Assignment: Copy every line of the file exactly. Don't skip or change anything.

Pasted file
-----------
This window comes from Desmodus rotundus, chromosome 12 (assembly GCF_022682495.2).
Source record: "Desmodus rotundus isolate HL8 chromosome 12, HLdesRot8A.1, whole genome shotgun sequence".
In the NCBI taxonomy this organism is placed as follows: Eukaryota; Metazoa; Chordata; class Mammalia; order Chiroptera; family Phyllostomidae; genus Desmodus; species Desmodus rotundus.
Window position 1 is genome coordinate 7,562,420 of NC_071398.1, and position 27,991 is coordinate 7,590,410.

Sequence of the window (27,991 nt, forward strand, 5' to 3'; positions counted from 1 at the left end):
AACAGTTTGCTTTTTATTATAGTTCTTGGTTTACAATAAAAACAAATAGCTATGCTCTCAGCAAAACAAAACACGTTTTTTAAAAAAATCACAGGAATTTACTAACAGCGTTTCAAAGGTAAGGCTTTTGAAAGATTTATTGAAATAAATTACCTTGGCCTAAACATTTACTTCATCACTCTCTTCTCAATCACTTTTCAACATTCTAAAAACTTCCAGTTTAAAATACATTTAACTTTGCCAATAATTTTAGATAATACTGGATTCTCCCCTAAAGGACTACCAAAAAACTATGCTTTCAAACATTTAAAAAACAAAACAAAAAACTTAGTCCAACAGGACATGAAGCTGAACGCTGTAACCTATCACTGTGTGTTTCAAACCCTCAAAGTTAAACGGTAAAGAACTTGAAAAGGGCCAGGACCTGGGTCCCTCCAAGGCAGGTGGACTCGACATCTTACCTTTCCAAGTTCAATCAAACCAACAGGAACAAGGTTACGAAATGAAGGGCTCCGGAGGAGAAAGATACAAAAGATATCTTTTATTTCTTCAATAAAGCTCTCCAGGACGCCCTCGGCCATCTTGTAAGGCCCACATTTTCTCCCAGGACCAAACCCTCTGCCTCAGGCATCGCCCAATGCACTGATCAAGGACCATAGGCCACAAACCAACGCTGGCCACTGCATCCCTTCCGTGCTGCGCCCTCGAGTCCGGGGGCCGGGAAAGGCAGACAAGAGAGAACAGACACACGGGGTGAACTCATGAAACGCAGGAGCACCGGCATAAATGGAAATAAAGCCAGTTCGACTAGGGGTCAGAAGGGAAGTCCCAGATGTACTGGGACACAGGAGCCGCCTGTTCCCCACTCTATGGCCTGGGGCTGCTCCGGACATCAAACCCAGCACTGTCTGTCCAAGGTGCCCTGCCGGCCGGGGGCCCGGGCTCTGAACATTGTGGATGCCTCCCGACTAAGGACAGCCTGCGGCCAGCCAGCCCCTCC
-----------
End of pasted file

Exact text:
This window comes from Desmodus rotundus, chromosome 12 (assembly GCF_022682495.2).
Source record: "Desmodus rotundus isolate HL8 chromosome 12, HLdesRot8A.1, whole genome shotgun sequence".
In the NCBI taxonomy this organism is placed as follows: Eukaryota; Metazoa; Chordata; class Mammalia; order Chiroptera; family Phyllostomidae; genus Desmodus; species Desmodus rotundus.
Window position 1 is genome coordinate 7,562,420 of NC_071398.1, and position 27,991 is coordinate 7,590,410.

Sequence of the window (27,991 nt, forward strand, 5' to 3'; positions counted from 1 at the left end):
AACAGTTTGCTTTTTATTATAGTTCTTGGTTTACAATAAAAACAAATAGCTATGCTCTCAGCAAAACAAAACACGTTTTTTAAAAAAATCACAGGAATTTACTAACAGCGTTTCAAAGGTAAGGCTTTTGAAAGATTTATTGAAATAAATTACCTTGGCCTAAACATTTACTTCATCACTCTCTTCTCAATCACTTTTCAACATTCTAAAAACTTCCAGTTTAAAATACATTTAACTTTGCCAATAATTTTAGATAATACTGGATTCTCCCCTAAAGGACTACCAAAAAACTATGCTTTCAAACATTTAAAAAACAAAACAAAAAACTTAGTCCAACAGGACATGAAGCTGAACGCTGTAACCTATCACTGTGTGTTTCAAACCCTCAAAGTTAAACGGTAAAGAACTTGAAAAGGGCCAGGACCTGGGTCCCTCCAAGGCAGGTGGACTCGACATCTTACCTTTCCAAGTTCAATCAAACCAACAGGAACAAGGTTACGAAATGAAGGGCTCCGGAGGAGAAAGATACAAAAGATATCTTTTATTTCTTCAATAAAGCTCTCCAGGACGCCCTCGGCCATCTTGTAAGGCCCACATTTTCTCCCAGGACCAAACCCTCTGCCTCAGGCATCGCCCAATGCACTGATCAAGGACCATAGGCCACAAACCAACGCTGGCCACTGCATCCCTTCCGTGCTGCGCCCTCGAGTCCGGGGGCCGGGAAAGGCAGACAAGAGAGAACAGACACACGGGGTGAACTCATGAAACGCAGGAGCACCGGCATAAATGGAAATAAAGCCAGTTCGACTAGGGGTCAGAAGGGAAGTCCCAGATGTACTGGGACACAGGAGCCGCCTGTTCCCCACTCTATGGCCTGGGGCTGCTCCGGACATCAAACCCAGCACTGTCTGTCCAAGGTGCCCTGCCGGCCGGGGGCCCGGGCTCTGAACATTGTGGATGCCTCCCGACTAAGGACAGCCTGCGGCCAGCCAGCCCCTCC